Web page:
Throughout his legal career, he received a multitude of awards for his hard work, leadership and dedication to the citizens of Carroll County and the State of Maryland. Highlights of the numerous awards and accolades he received include but are not limited to the following: U.S. Attorney’s Office for the District of Maryland, Certificate of Recognition- In recognition of “Exemplary Performance, Initiative and Commitment in Fostering and Preserving Public Safety Within the District of Maryland” (1999); Named Chief Narcotics Prosecutor; U.S. Department of Justice, Drug Enforcement Administration Certificate of Appreciation, 1994; Maryland Troopers Association Lodge #20 Endorsement; Carroll County, Maryland Marine Cadet Corps Commander Award; Maryland State Fire Marshall, Certificate of Appreciation for “Outstanding Leadership and Commitment to Protecting the Citizens of Carroll County”; U.S. Department of Justice, U.S. Attorney’s Office, Certification of Recognition for the Reality Program; Maryland State Police – Certificate of Appreciation; Attorney General’s Family Violence Council, Domestic Violence Unit, Certificate of Merit; The Westminster Lions Club- Outstanding Leadership Award; Carroll County Health Department Recognition Award; Governor’s Certificate of Merit- Crime Prevention; United States’ Senators Award of Excellence- Service to Seniors; The United States Committee for Celebration of the United States Nations International Year of Older Persons; Maryland House of Delegates, House Resolution Award- Cell Phones for Seniors; Drug Enforcement Agency (DEA), for Outstanding Service; US Attorney’s Office, for Outstanding Service; United Nations, for Outstanding Service (Senior “911” Cell Phones); US Senate, for Outstanding Service (Drug Awareness Programs); Governor’s Office, for Outstanding Service (Victim Witness Services); Maryland State Police, Superintendent’s Recognition for Specific Prosecution’s/Efforts; Maryland State Police, Superintendent’s Recognition for Superior Drug Enforcement Accomplishments; Victim/Witness Associations, for Superior Victim/Witness Efforts; Frederick County Narcotics Task Force, for Superior Service in Drug Enforcement; Maryland State Fire Marshal, for Superior Successful Arson Prosecutions; Maryland State Trooper’s Association, for Working on Cpl. Ted Wolf’s Homicide Case; Reality Program, for Maryland’s Most Productive Reality Program; and National History Honor Society (Phi Alpha Theta)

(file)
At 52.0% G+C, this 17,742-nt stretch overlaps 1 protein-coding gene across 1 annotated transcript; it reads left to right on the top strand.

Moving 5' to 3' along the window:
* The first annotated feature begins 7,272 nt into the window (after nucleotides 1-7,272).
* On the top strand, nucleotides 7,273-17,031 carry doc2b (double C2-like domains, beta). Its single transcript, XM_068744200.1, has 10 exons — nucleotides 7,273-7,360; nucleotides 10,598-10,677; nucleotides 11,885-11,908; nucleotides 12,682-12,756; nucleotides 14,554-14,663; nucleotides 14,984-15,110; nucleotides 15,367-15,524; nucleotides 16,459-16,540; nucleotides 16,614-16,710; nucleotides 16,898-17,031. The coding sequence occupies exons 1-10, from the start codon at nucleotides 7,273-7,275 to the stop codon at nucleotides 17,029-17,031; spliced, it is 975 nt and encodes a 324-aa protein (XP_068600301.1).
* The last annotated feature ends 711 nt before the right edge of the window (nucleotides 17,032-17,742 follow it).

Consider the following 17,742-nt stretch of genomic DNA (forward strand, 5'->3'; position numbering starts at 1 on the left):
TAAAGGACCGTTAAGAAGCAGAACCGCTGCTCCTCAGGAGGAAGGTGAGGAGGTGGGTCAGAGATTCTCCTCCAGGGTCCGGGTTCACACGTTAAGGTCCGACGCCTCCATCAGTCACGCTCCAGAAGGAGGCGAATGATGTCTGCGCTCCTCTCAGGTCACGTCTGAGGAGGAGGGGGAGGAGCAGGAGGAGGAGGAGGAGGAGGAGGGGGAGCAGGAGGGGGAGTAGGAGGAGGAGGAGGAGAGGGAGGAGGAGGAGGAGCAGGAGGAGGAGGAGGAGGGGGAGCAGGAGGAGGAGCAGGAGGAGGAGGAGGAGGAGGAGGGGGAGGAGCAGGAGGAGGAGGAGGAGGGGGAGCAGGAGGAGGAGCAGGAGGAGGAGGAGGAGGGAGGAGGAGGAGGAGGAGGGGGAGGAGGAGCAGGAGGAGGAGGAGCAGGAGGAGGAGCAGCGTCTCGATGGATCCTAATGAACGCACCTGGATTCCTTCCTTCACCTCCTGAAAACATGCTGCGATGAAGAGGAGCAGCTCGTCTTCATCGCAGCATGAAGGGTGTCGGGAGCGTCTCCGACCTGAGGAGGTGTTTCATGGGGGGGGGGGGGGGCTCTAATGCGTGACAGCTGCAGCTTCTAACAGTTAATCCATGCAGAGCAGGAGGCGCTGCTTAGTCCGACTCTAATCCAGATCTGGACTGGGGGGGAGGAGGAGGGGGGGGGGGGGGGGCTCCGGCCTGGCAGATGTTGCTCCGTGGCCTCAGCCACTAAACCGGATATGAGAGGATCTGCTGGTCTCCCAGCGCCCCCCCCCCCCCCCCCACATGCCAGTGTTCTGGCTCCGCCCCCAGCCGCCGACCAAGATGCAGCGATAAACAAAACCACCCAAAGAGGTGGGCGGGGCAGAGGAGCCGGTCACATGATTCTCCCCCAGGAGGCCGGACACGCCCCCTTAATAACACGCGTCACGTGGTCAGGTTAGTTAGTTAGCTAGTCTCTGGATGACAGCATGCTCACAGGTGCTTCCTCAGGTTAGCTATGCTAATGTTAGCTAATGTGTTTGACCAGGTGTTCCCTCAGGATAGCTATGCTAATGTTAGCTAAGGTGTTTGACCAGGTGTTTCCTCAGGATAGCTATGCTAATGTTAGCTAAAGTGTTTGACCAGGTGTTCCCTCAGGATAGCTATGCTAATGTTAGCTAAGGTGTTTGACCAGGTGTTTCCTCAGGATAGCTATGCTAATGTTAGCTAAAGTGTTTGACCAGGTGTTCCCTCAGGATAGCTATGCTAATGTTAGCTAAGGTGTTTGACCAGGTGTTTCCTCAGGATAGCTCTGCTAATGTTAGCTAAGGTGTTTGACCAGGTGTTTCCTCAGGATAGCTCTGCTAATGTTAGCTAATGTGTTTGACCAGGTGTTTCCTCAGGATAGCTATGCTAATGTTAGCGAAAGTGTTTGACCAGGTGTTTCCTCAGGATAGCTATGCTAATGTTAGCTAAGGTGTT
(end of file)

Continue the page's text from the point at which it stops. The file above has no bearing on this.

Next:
The family will receive friends on Thursday from 2-8 pm at Pritts Funeral Home and Chapel, 412 Washington Rd., Westminster.
A funeral service will be held on Friday at 1pm at St. John Catholic Church, 43 Monroe St., Westminster , with Chaplain Pat Geyer, officiating.
Internment will be private. In lieu of flowers donations may be made in his name to Misfits Animal Sanctuary, P.O. Box 75, Finksburg, MD 21048-0075.
Online condolences may be offered at www.prittsfuneralhome.com.

The following article appeared in the Times.


Carroll County State’s Attorney Jerry Barnes died Saturday morning from an apparent self-inflicted gunshot wound, according to a news release from the Carroll County Sheriff’s Office.

Around 10:30 a.m. Saturday morning, Carroll County sheriff’s deputies responded to a report of an attempted suicide at a home in Westminster. It was there that they discovered Barnes and that EMS personnel began to provide aid. He was taken to Carroll Hospital Center, where he was pronounced dead, according to the release.